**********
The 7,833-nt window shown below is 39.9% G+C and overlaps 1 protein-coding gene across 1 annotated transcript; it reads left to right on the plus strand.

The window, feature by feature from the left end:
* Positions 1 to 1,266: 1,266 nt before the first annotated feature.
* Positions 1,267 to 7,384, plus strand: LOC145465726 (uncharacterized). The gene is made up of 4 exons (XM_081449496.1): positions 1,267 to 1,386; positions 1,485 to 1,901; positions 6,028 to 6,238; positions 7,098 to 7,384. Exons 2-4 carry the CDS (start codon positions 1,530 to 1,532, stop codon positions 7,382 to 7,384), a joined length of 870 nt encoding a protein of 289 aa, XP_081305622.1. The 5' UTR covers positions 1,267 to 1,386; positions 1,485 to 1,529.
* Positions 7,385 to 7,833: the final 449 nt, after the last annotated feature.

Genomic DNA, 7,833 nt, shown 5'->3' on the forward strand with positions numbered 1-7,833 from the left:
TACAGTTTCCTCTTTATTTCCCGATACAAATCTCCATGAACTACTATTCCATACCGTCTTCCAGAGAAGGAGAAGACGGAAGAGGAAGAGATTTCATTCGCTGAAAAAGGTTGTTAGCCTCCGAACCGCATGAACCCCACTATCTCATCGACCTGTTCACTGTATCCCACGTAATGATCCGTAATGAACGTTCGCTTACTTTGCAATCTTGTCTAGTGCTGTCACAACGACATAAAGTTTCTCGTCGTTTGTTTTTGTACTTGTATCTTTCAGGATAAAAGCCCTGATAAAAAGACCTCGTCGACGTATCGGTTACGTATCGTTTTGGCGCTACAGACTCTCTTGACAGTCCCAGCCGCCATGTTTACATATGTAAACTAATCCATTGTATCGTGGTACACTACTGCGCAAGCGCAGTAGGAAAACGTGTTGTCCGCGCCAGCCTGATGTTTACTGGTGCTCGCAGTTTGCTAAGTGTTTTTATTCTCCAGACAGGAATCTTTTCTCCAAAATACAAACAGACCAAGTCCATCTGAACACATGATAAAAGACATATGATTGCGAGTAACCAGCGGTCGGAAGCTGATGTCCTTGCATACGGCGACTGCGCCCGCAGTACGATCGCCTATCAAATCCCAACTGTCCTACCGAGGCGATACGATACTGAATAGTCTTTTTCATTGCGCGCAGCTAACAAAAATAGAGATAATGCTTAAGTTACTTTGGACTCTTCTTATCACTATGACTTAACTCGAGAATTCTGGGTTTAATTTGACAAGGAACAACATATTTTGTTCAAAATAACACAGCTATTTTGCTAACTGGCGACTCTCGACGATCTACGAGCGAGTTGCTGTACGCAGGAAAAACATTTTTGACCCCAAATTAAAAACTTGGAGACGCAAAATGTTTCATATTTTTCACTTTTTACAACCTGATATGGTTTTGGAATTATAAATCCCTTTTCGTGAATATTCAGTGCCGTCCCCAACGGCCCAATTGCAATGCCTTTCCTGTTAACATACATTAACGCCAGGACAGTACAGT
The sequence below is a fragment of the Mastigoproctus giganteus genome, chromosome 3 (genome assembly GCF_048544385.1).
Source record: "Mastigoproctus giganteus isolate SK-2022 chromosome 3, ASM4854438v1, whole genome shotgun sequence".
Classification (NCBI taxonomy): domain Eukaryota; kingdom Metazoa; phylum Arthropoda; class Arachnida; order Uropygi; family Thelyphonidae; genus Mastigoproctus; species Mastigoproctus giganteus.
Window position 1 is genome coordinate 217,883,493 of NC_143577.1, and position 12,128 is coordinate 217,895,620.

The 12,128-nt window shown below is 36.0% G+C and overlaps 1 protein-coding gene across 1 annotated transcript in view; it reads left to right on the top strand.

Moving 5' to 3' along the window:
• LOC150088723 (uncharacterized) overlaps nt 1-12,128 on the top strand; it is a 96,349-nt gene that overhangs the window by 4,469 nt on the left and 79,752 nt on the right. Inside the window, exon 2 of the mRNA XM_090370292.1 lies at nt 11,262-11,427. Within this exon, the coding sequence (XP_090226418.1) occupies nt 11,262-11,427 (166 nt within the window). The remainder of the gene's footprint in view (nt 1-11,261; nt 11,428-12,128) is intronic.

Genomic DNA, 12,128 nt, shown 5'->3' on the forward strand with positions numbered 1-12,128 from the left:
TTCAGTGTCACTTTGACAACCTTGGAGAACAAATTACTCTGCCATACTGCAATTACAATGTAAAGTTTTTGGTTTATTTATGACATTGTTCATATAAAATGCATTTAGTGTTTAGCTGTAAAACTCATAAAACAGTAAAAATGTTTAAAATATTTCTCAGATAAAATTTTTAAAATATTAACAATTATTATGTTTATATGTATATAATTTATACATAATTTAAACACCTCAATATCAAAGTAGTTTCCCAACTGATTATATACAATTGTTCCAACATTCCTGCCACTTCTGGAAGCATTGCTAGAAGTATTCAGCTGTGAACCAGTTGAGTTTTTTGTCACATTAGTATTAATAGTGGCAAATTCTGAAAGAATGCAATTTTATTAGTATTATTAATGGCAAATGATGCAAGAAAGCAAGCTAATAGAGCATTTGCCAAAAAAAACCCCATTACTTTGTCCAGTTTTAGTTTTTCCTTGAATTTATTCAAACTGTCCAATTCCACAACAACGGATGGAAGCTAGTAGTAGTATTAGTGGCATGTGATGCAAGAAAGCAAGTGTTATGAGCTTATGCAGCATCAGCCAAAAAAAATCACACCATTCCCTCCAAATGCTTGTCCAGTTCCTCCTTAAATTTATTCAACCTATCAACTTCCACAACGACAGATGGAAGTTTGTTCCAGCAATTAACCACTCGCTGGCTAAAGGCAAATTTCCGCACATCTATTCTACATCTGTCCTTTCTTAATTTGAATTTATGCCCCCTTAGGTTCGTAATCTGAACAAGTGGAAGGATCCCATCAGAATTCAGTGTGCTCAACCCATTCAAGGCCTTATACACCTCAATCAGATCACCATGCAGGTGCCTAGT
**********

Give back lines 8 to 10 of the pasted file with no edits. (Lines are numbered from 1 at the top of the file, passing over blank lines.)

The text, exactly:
The sequence below is a fragment of the Mastigoproctus giganteus genome, chromosome 3 (genome assembly GCF_048544385.1).
Source record: "Mastigoproctus giganteus isolate SK-2022 chromosome 3, ASM4854438v1, whole genome shotgun sequence".
Classification (NCBI taxonomy): domain Eukaryota; kingdom Metazoa; phylum Arthropoda; class Arachnida; order Uropygi; family Thelyphonidae; genus Mastigoproctus; species Mastigoproctus giganteus.